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Opinion

Readers React: Negotiating on border security doesn’t require a government shutdown

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Furloughed workers wait in line to receive food and supplies from World Central Kitchen in Washington on Jan. 22, 2019.
(Andrew Harnik / Associated Press)

To the editor: The shutdown is not about winning, losing or scoring points. When government shuts down, even partially, all of America is harmed. Government needs to be open, and negotiating complex issues during the shutdown is irresponsible.

First, end the shutdown.

Second, resolve the current budget impasse over a border wall with bipartisanship. Call it “Smart Wall” legislation.

Republicans and Democrats agree that border security is important. We need a set of bills to reunite children with their families; increase the number of judges and other administrative personnel to relieve the backlog of immigration cases; deploy technology to monitor the border; address the citizenship concerns of the “Dreamers”; fund programs for Central American nations to fix the problems causing people to flee — and repair and build a physical barrier where it makes sense.

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This is a complex issue that deserves effort and compromise by all lawmakers.

Leslie Ball, Santa Monica

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To the editor: A border wall is a symbol of failure. It’s a desperate measure to be considered only when all other options have failed.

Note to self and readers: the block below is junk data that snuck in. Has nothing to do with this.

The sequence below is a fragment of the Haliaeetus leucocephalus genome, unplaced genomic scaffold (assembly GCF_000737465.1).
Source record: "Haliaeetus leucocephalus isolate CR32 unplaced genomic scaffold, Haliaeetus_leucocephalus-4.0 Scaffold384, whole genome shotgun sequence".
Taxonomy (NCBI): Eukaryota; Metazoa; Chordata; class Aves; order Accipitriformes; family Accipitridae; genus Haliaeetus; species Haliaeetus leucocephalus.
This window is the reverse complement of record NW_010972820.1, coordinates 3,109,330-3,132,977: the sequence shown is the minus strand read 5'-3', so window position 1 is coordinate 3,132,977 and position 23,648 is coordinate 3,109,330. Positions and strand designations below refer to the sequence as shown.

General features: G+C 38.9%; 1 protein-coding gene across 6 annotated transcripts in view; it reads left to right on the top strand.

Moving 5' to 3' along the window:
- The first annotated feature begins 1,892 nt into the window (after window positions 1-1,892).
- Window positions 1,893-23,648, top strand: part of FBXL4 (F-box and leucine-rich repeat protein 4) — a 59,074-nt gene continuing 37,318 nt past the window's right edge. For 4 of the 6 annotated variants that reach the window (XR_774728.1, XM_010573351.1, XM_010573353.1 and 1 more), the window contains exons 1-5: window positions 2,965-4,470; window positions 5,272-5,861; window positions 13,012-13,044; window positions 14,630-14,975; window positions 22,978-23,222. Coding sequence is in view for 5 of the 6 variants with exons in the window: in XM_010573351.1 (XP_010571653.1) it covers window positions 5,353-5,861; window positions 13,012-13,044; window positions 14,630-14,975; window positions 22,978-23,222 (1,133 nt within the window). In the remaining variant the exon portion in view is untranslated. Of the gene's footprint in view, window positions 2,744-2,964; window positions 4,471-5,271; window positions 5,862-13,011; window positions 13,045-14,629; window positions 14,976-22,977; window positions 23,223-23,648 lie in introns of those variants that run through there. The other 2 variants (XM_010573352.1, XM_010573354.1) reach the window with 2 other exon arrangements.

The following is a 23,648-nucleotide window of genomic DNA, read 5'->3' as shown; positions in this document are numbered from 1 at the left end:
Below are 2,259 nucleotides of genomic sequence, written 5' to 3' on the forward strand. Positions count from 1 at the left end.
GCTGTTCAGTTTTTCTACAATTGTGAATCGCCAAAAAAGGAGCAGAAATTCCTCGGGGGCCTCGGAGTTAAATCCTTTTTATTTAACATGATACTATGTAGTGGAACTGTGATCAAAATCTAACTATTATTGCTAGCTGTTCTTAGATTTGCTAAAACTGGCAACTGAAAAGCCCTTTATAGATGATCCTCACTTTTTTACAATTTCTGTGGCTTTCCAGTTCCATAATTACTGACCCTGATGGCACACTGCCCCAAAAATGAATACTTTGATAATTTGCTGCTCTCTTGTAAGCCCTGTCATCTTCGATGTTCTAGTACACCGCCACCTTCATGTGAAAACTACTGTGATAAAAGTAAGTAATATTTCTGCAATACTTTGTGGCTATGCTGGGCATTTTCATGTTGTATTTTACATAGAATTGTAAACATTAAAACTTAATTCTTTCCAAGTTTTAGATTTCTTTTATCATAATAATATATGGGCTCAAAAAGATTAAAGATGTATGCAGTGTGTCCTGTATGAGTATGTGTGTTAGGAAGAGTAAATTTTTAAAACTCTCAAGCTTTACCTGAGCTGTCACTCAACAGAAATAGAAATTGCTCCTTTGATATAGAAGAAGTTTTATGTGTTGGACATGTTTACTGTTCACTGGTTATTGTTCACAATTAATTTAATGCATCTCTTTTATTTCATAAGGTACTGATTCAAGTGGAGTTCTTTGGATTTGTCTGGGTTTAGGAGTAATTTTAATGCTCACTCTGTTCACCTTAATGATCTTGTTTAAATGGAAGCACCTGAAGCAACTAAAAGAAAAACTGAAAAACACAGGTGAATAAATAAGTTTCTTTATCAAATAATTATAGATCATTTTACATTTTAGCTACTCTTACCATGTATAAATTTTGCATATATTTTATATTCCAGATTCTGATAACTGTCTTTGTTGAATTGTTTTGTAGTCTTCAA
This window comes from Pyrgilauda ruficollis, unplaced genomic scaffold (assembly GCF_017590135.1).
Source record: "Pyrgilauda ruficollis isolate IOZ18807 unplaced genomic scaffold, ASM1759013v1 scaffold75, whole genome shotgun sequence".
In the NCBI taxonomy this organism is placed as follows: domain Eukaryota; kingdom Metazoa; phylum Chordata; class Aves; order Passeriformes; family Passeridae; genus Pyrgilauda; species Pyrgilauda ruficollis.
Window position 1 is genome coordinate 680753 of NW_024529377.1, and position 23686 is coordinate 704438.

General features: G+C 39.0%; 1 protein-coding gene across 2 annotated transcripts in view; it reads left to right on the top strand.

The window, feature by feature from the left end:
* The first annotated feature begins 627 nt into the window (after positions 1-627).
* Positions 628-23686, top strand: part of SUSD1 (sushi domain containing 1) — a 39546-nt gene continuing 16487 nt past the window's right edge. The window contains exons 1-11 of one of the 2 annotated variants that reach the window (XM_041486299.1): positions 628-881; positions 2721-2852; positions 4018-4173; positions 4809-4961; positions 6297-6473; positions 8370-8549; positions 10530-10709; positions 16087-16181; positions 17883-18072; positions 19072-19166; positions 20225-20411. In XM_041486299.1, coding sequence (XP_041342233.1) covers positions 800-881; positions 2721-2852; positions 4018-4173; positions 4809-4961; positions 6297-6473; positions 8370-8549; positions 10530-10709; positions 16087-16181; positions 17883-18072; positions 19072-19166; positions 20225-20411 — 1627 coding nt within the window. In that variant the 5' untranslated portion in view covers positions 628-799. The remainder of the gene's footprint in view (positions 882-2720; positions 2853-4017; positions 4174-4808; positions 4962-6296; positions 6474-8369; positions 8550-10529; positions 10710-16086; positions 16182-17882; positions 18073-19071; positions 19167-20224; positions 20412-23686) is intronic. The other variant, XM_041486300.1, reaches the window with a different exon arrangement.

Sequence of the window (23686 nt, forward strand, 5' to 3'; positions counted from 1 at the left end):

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Are we there yet? Have we attempted to address the problems that cause people to want to leave their homes? What about our compassion (or lack thereof) for those whose circumstances are so dire that they would surrender everything to escape?

Have we considered possible places for immigrants to settle where their contributions are most needed? Have we thought over whether immigrants truly threaten our own well-being significantly enough to warrant taking billions of dollars from our budget to spend on a wall to keep them out?

Joan Riback, Altadena

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To the editor: The length of this government shutdown has become ridiculous.

I hope that Transportation Security Administration employees will announce soon that they plan on walking off the job if the shutdown does not end soon. That would halt commercial air travel in this country and seriously affect it around the world.

I strongly believe that the shutdown would end in less than an hour if this strike were announced.

Mike Reardon, Fallbrook

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